The King’s War…
About the Book:
The extraordinary follow-up to the international bestseller The King’s Speech
The broadcast that George VI made to the nation on the outbreak of war in September 1939 – which formed the climax of the multi Oscar-winning film The King’s Speech – was the product of years of hard work with Lionel Logue, his iconoclastic Australian-born speech therapist. Yet the relationship between the two men did not end there. Far from it: in the years that followed, Logue was to play an even more important role at the monarch’s side.
THE KING’S WAR follows this relationship through the dark days of Dunkirk and the drama of D-Day to eventual victory in 1945 – and beyond. It is written by Peter Conradi, a Sunday Times journalist, and Mark Logue, Lionel’s grandson, whose previous book, The King’s Speech: How One Man Saved the British Monarchy, was a best-seller in Britain and America and translated into more than 20 languages.
The book draws on exclusive material from the Logue Archive – the collection of diaries, letters and other documents left by Lionel and his feisty wife, Myrtle. It provides a fascinating portrait of two men and their respective families – the Windsors and the Logues – as they together faced up to the greatest challenge in Britain’s history.
Following on from The King’s Speech, The King’s War examines the relationship between Lionel Logue and King George VI throughout the war years and beyond, up until the deaths of both men. More than this though, it is a detailed account of Britain at war, specifically, Londoners, and what they endured for the six long years of WWII. Intimate and anecdotal, The King’s War reads in a way that is as accessible as fiction, yet its content is grounded in facts. I found this book to be incredibly engaging, and it really opened my eyes to the war years in Britain, a history that I have only ever explored in the most casual of ways.
‘…and then one by one, as a switch was pulled, each area went dark, the dazzle becoming a patchwork of lights being snuffed out here and there until a last one remained, and it too went out. What was left was more than just wartime blackout, it was a fearful portent of what war was to be. We had not thought that we would have to fight in darkness, or that light would be our enemy.’ – Felicity Goodall, Life during the blackout, Guardian, 1 Nov 2009.
I have not read The King’s Speech but I did watch the film and enjoyed it immensely. From that film, I then hopscotched over to The Crown, which I also enjoyed. George VI is a King that interests me greatly. He came to the job with reluctance and an impediment, both of which he overcame, becoming a most beloved monarch. My views on him have been confirmed through reading The King’s War, and I feel as though he was a man to be greatly admired. His working relationship with Logue spilled into friendship, and this was really heart-warming to read about. There was so much respect and admiration evident between the two men, and the appreciation that the immediate royal family and household had for Logue was apparent. When you think back to that speech the King made at the beginning of the war, the progress he charts over the course of his life is phenomenal. There are so many people who never control their stammers to the degree that he was able to accomplish, and for one in such a high profile position, that he did overcome it is testimony to the hard work on the part of both the King and Logue.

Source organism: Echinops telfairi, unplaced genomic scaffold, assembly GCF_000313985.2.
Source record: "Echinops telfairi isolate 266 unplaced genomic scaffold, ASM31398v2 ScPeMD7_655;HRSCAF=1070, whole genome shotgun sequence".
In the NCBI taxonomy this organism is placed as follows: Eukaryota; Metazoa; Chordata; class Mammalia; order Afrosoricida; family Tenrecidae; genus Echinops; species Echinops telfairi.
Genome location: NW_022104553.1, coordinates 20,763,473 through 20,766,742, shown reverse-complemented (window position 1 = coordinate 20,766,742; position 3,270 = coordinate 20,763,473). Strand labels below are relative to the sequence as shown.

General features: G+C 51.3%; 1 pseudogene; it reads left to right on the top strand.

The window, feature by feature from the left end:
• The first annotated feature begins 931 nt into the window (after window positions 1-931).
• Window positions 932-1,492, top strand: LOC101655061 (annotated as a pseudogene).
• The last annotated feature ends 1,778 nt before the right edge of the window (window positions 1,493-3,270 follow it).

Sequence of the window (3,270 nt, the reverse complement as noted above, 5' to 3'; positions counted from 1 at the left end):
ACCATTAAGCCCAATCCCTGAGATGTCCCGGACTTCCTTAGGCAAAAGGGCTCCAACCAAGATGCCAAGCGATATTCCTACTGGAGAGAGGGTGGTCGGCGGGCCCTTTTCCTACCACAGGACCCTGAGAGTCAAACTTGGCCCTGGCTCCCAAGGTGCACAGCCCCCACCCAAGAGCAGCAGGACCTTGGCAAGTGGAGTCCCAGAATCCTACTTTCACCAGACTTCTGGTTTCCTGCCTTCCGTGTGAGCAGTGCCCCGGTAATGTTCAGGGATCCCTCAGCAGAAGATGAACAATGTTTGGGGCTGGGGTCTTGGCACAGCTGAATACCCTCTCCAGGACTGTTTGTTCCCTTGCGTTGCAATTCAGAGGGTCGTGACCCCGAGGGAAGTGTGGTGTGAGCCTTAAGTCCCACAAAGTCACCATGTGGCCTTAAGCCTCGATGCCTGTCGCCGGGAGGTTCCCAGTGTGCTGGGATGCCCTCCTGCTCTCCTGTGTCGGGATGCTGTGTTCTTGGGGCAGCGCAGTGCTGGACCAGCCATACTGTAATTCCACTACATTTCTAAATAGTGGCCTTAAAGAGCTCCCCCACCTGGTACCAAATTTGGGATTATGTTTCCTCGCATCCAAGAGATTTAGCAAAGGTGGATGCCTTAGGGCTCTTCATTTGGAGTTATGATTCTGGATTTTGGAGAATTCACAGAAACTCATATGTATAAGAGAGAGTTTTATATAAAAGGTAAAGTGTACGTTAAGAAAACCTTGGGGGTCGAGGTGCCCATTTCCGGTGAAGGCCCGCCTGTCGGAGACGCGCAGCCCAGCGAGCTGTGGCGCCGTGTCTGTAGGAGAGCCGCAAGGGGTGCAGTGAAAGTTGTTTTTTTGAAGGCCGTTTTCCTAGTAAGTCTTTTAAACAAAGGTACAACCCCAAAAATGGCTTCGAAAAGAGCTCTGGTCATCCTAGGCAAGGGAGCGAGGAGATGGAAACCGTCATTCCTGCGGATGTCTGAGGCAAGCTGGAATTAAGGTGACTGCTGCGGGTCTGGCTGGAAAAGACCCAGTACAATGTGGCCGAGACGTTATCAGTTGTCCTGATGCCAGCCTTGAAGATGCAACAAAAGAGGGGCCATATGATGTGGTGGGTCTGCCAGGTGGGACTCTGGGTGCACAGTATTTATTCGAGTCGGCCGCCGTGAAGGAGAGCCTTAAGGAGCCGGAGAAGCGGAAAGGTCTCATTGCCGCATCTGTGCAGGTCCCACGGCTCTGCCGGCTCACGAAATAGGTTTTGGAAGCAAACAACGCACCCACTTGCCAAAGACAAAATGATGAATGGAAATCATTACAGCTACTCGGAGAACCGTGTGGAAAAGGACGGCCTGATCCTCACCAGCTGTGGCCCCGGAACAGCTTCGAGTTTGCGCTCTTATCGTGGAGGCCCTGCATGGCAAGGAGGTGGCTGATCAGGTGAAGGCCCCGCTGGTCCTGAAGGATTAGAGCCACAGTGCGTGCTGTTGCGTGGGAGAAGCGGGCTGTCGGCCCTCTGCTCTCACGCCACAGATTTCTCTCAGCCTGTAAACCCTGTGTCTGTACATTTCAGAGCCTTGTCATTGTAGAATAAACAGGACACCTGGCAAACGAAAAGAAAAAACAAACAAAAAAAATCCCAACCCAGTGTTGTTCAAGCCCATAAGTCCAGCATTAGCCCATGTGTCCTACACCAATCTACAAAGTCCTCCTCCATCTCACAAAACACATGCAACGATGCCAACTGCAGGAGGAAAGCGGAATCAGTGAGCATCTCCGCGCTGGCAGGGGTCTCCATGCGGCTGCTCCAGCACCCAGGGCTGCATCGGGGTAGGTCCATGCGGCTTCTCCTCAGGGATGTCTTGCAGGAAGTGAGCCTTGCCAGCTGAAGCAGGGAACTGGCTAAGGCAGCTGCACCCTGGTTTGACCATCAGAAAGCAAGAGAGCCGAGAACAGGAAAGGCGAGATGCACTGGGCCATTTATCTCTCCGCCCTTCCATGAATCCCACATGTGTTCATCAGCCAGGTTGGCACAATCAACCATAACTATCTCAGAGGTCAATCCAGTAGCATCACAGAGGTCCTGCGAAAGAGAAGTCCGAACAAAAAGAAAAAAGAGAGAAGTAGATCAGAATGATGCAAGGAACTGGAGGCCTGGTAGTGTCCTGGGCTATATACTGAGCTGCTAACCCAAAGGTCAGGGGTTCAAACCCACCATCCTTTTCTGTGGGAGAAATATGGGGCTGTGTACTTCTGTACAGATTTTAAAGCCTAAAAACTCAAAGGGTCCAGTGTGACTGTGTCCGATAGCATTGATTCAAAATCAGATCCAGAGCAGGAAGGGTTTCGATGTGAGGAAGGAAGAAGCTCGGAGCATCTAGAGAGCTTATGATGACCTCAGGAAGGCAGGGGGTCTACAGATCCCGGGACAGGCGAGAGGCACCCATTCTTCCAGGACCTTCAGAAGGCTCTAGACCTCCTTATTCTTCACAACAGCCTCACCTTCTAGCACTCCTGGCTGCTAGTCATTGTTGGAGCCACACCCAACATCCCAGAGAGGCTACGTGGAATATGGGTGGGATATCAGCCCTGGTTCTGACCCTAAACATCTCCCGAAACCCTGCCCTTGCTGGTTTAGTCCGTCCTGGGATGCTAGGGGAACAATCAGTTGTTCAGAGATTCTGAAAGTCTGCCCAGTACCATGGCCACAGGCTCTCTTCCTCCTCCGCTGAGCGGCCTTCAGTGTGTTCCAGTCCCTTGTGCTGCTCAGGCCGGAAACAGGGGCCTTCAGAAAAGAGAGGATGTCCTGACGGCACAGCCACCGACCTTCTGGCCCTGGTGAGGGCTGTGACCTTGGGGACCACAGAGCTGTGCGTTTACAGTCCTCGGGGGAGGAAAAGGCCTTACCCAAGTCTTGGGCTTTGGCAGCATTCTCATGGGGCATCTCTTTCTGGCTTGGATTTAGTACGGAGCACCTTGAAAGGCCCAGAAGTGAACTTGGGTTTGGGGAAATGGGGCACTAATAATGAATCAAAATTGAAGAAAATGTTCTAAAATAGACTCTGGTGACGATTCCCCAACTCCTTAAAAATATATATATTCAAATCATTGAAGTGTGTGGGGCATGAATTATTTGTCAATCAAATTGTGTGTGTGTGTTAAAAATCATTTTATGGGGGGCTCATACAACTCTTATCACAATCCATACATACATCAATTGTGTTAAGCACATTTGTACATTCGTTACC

‘I wonder if you realise how grateful I am to you for having made it possible for me to carry out this vital part of my job. I cannot thank you enough.’ – King George VI in a letter to Lionel Logue
‘When a fresh patient comes to me the usual query is – “Will I be able to speak like the King?”, and my reply is, “Yes, if you will work like he does” – I will cure anyone of intelligence if they will only work like you did – for you are now reaping the benefit of this tremendously hard work you did at the beginning. I look forward to the initial preparation of your speeches with keen pleasure, knowing that the delivery will be all that is required, as the greatest pleasure in my life has been the honour of working with you.’ – Lionel Logue in a letter to King George VI
‘I think that I know perhaps better than anyone just how much you helped the King, not only with his speech, but through his whole life and outlook on life. I shall always be deeply grateful to you for all you did for him.’ Elizabeth – Queen Mother in a letter to Lionel Logue after the passing of her husband King George VI
The King’s War is a fine achievement, well researched, but put together with the reader in mind. I enjoyed the anecdotal accounts of the ins and outs of life during the war. The sacrifice that was stoically borne, the deprivations, the relentless attacks from the German air raiders. This is all interwoven with the daily lives of the King and Queen, along with the Logue family, and the ties that bound these two families together. Extracts from the key speeches given throughout the war years, by both Churchill and King George VI, are included, and on more than one occasion the poignancy of these words gave me goose-bumps. The King’s War is an inspiring read. I highly recommend it.
Thanks is extended to Hachette Australia for providing me with a copy of The King’s War for review.
About the Authors:
Mark Logue is the grandson of Lionel Logue. He is a film maker and the custodian of the Logue Archive. He lives in London. Peter Conradi is an author and journalist. He works for the Sunday Times and his last book was Hitler’s Piano Player: The Rise and fall of Ernst Hanfstaengl.
The King’s War
Published by Hachette Australia (Quercus)
Released on 30th October 2018